Onslow’s three Sonatas, Op 16, for cello and piano, published also as for viola and piano, among other versions, were completed in 1820 and published the following year in Paris. The edition by Breitkopf and Härtel in Leipzig brought a very favourable review, suggesting comparisons with Beethoven and praising the equal treatment of both cello and piano. The first movement of Sonata No 1 in F major, is in tripartite classical form and follows usual practice with a repeated exposition. The D minor second movement has a contrasted central D major section, and the final Allegretto provides a charming conclusion to a finely crafted work.

The Sonata No 2 in C minor is dedicated to the cellist Louis-Pierre-Martin Norblin, son of the painter Jean-Pierre Norblin, who had established a reputation for himself in Poland, where his son was born in 1781. Louis-Pierre-Martin Norblin studied at the Paris Conservatoire, where he later taught, and was for some time principal cellist at the Paris Grand Opéra. He played in the Baillot Quartet. The sonata has something of the drama associated with the choice of key, its sonata-form first movement including a more lyrical second subject in E flat major and ending with a brief display of cello arpeggios. The Menuetto begins in C minor, moving to E flat major as the dance begins, and later to C major. The Trio is in A flat, the plucked notes of the cello accompanying hand-crossing in the piano part. The E flat major slow movement brings a song-like cello melody and the sonata ends with something more than an Allegretto, justification for the critical comparison at least to the earlier compositions of Beethoven.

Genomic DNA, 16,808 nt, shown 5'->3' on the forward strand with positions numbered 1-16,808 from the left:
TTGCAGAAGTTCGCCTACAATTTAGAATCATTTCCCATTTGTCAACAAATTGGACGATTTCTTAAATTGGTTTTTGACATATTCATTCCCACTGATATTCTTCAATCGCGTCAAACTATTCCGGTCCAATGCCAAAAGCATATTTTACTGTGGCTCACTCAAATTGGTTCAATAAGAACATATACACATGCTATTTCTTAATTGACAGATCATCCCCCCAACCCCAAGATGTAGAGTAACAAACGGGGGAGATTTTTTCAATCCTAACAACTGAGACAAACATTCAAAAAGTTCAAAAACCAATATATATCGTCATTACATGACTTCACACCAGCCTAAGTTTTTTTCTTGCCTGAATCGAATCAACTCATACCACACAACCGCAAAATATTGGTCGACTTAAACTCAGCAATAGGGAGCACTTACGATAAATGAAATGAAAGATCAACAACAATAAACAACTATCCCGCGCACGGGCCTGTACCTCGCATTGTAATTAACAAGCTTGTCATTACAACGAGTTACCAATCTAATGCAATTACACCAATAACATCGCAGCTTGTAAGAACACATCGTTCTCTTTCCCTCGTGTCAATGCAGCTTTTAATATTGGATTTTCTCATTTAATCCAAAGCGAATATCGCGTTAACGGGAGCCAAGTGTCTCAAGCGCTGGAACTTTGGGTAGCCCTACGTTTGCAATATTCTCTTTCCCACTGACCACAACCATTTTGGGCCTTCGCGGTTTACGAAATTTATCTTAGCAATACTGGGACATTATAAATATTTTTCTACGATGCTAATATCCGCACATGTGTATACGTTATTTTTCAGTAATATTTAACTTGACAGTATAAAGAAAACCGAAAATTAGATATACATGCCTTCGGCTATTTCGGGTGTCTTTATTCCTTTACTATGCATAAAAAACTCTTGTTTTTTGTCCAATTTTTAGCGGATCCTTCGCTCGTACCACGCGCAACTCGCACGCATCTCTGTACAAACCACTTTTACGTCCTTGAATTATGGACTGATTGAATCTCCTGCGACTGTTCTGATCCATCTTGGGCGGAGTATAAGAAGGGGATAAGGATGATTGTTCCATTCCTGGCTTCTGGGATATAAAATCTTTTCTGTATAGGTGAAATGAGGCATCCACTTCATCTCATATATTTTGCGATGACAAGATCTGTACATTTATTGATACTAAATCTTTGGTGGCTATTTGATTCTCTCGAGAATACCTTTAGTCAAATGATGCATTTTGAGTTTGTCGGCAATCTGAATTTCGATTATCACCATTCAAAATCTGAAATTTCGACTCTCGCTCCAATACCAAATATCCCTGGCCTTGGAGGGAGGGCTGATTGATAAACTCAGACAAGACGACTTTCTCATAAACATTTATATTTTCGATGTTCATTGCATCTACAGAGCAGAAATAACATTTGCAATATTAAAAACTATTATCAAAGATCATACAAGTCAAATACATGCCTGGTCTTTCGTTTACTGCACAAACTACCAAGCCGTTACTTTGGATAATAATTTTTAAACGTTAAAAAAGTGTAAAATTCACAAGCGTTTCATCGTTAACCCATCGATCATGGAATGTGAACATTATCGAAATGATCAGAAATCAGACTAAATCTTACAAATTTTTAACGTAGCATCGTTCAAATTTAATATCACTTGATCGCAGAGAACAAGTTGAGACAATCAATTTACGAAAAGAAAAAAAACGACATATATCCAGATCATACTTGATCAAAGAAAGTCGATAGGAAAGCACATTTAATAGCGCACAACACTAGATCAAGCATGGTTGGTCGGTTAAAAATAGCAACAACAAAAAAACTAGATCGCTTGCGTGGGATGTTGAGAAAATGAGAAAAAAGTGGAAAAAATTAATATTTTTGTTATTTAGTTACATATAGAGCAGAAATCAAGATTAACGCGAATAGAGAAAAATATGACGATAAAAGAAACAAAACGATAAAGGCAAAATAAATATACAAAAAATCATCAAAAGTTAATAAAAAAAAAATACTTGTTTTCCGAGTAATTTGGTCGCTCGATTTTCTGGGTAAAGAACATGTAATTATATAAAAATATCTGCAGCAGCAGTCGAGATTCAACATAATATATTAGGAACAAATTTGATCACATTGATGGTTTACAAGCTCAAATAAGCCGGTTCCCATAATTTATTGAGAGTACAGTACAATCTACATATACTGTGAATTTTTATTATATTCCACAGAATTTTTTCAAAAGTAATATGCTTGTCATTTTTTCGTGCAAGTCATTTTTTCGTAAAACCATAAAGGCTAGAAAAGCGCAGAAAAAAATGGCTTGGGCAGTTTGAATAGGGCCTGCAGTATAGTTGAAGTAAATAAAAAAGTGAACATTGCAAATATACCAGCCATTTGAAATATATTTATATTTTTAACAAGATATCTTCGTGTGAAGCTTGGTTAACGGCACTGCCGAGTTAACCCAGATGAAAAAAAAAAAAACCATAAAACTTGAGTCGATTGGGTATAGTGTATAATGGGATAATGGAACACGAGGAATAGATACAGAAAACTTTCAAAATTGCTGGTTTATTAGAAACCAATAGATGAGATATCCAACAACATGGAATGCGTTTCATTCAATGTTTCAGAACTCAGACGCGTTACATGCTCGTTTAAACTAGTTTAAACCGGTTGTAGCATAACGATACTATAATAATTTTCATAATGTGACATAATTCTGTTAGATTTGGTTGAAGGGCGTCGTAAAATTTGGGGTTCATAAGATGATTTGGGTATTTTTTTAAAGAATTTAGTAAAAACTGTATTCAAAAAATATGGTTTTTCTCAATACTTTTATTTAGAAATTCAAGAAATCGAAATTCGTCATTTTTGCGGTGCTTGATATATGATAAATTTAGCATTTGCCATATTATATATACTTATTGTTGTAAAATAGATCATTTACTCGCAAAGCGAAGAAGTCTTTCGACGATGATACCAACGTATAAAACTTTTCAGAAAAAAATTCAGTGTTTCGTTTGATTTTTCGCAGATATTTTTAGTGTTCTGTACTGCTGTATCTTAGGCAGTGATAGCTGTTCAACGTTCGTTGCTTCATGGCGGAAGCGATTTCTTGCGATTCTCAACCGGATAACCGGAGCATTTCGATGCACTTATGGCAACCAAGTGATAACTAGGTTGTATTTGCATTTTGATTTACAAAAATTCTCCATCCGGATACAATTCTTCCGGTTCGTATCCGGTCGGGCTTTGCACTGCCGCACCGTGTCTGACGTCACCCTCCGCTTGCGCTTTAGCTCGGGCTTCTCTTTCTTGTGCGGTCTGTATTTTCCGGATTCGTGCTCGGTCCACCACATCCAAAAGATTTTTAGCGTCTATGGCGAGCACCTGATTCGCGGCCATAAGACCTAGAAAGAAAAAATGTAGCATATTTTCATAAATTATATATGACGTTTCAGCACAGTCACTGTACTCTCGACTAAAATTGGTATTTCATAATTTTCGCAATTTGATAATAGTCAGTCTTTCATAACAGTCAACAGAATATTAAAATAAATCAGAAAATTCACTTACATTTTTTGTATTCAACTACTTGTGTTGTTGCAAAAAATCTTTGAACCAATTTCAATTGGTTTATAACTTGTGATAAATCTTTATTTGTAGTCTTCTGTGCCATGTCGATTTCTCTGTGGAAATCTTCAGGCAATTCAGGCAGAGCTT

Onslow dedicated Sonata No 3 in A major to Augustin Leonzzo de Leyval, a friend and amateur composer, presumably a member of the land-owning family of that name near Clermont-Ferrand. The first movement has a second subject marked dolce semplice, the thematic material of the repeated exposition suitably developed and duly followed by a recapitulation. The slow movement is relatively short, starting in F major but moving to introduce, attacca subito, a final A minor Agitato. As elsewhere there is a fair division of labour between cellist and pianist and a skilful manipulation of modulation, leading to the necessary A major conclusion. In all three sonatas there is a characteristic use of sequence, a dramatic use of harmonies and an effective use of counterpoint, making these works a valuable contribution to cello and piano repertoire and a pointer to the direction other composers in France were to take.


Keith Anderson


Close the window